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It was wonderful having Julia on the blog today! Below are a few links you may want to check out! You can also follow Julia on instagram @juliabobbin

Julia's Blog
Project Gallery
Celebrity Copycat
Julia's Tutorials
Julia Bobbin on Etsy

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Wednesday, 22 March 2017

My own fabric design, slow stitching and a cardi for Hazel

Lately I've been stopping to do a little more slow stitching. I usually machine stitch the eyes and cheeks onto my dolls, but the other day when I decided I needed to make a pink linen Hazel, in order to showcase the pink linen supply kits, I decided to sit down and enjoy the relaxing pace of hand-stitching.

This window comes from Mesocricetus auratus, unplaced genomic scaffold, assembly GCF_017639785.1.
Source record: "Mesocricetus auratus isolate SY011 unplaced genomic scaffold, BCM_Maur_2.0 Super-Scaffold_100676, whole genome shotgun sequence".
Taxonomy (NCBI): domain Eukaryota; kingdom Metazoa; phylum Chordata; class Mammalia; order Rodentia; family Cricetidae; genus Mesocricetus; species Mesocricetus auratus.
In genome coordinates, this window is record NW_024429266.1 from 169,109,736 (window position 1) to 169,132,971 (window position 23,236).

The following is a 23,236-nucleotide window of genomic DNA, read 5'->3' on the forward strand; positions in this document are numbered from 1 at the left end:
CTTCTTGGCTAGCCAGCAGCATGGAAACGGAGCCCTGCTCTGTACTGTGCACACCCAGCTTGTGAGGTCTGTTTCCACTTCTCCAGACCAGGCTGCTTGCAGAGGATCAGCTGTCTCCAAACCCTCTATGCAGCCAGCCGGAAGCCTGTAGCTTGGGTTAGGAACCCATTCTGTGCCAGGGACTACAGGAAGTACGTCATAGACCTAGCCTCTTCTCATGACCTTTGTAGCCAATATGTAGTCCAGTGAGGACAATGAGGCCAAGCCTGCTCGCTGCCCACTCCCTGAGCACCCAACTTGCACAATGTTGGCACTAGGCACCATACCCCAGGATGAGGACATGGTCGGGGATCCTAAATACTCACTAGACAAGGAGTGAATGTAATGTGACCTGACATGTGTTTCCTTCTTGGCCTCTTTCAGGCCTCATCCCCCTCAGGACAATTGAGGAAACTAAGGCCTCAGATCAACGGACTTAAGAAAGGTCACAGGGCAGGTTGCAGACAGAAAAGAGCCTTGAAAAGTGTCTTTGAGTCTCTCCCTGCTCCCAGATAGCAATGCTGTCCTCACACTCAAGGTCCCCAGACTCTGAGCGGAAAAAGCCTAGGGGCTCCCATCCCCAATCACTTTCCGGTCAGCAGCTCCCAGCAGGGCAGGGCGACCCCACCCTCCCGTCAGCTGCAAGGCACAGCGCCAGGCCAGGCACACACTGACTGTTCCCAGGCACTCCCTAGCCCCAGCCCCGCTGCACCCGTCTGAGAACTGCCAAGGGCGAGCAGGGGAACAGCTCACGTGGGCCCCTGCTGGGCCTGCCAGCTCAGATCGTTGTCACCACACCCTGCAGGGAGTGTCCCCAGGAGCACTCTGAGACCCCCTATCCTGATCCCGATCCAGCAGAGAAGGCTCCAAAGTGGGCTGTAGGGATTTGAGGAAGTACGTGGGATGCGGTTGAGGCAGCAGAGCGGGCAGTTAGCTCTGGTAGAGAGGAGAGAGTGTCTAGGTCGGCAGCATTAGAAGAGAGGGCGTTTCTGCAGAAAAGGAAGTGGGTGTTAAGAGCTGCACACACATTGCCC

Not only did was it a peaceful task, it gave me time to reflect on what kind of character this pink Hazel would be. While stitching, I decided she would have a headwrap instead of the bonnet that features in the pattern, and that her personality would be a little out there.

So here she is, Hazel's short(er) statured sister. 
I haven't come up with a name for her yet, she is currently affectionately known as 'Pink Hazel'